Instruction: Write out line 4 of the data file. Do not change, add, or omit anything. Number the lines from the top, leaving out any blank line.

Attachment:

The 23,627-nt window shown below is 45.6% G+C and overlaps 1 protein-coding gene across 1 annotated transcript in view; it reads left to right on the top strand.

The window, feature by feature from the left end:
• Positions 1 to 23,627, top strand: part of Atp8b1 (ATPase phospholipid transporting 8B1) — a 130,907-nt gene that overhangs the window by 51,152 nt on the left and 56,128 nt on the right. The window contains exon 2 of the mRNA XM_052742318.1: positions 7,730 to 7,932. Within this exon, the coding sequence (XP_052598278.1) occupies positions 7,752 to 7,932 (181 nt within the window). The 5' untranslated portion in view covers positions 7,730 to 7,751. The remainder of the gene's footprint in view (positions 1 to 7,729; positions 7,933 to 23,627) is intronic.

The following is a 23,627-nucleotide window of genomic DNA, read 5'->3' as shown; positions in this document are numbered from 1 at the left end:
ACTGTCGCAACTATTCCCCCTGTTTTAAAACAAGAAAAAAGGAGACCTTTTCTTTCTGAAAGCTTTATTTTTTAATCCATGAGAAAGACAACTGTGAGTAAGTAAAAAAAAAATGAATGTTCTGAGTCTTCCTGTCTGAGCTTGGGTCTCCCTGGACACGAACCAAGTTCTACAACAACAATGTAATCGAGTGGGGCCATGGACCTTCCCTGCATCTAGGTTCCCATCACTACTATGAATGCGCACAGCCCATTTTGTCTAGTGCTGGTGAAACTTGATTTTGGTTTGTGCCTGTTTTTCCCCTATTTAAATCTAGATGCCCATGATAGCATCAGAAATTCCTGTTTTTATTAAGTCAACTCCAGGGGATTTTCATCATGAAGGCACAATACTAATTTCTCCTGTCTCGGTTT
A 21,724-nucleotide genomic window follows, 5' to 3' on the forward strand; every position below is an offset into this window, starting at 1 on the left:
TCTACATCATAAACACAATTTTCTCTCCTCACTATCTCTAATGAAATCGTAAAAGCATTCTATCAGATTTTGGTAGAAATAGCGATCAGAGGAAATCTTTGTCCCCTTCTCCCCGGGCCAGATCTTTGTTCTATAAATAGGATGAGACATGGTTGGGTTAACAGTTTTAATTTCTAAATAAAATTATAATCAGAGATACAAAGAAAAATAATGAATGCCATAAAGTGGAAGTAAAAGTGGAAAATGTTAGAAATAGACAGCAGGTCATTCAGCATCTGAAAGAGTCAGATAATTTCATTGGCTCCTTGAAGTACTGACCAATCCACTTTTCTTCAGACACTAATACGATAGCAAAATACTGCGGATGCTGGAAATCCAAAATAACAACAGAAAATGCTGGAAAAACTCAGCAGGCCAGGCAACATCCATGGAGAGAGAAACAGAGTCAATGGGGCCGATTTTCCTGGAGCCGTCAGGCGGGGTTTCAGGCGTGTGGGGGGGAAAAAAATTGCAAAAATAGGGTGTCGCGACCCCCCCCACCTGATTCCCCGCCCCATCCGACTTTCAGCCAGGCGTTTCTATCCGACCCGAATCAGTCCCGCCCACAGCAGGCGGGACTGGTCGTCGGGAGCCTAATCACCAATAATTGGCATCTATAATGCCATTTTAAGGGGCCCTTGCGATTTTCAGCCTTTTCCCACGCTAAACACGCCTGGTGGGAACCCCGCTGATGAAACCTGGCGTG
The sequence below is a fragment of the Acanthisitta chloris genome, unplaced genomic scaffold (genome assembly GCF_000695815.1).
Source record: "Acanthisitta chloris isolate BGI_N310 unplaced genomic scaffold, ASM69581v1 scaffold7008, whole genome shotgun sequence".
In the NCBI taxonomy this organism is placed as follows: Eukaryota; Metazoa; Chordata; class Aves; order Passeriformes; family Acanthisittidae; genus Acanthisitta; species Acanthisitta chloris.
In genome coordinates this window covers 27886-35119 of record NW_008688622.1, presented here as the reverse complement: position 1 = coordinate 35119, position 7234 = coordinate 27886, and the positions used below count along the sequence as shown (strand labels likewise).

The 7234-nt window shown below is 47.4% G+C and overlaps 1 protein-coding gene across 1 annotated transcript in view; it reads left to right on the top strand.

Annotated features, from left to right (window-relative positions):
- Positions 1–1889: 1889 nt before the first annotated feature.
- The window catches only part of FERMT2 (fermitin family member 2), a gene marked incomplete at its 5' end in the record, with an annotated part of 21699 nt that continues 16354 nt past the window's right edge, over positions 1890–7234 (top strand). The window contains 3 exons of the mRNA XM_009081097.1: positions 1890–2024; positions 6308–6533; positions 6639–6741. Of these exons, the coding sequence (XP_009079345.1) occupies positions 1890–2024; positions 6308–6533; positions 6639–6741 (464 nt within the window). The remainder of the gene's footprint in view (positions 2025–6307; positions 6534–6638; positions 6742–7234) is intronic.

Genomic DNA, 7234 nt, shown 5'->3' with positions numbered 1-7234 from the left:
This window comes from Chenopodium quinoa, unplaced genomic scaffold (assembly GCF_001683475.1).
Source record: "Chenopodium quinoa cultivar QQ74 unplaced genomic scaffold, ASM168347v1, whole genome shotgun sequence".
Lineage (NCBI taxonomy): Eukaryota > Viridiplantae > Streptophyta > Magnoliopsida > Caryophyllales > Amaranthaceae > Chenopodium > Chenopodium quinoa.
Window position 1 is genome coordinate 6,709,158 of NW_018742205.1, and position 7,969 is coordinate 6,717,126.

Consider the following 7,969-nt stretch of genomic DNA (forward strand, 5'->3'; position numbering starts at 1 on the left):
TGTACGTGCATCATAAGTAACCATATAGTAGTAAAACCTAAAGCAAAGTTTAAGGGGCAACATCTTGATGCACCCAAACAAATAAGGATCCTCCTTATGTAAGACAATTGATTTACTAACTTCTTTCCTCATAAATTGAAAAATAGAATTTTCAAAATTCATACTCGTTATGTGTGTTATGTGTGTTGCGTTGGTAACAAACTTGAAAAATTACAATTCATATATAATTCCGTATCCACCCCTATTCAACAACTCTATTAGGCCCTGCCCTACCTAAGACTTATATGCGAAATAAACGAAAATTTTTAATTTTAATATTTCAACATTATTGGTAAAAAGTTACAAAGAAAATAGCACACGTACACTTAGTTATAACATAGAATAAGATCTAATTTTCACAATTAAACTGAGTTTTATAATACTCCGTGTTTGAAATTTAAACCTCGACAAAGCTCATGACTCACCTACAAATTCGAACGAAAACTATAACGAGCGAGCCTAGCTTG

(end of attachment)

The following is a 23,627-nucleotide window of genomic DNA, read 5'->3' as shown; positions in this document are numbered from 1 at the left end: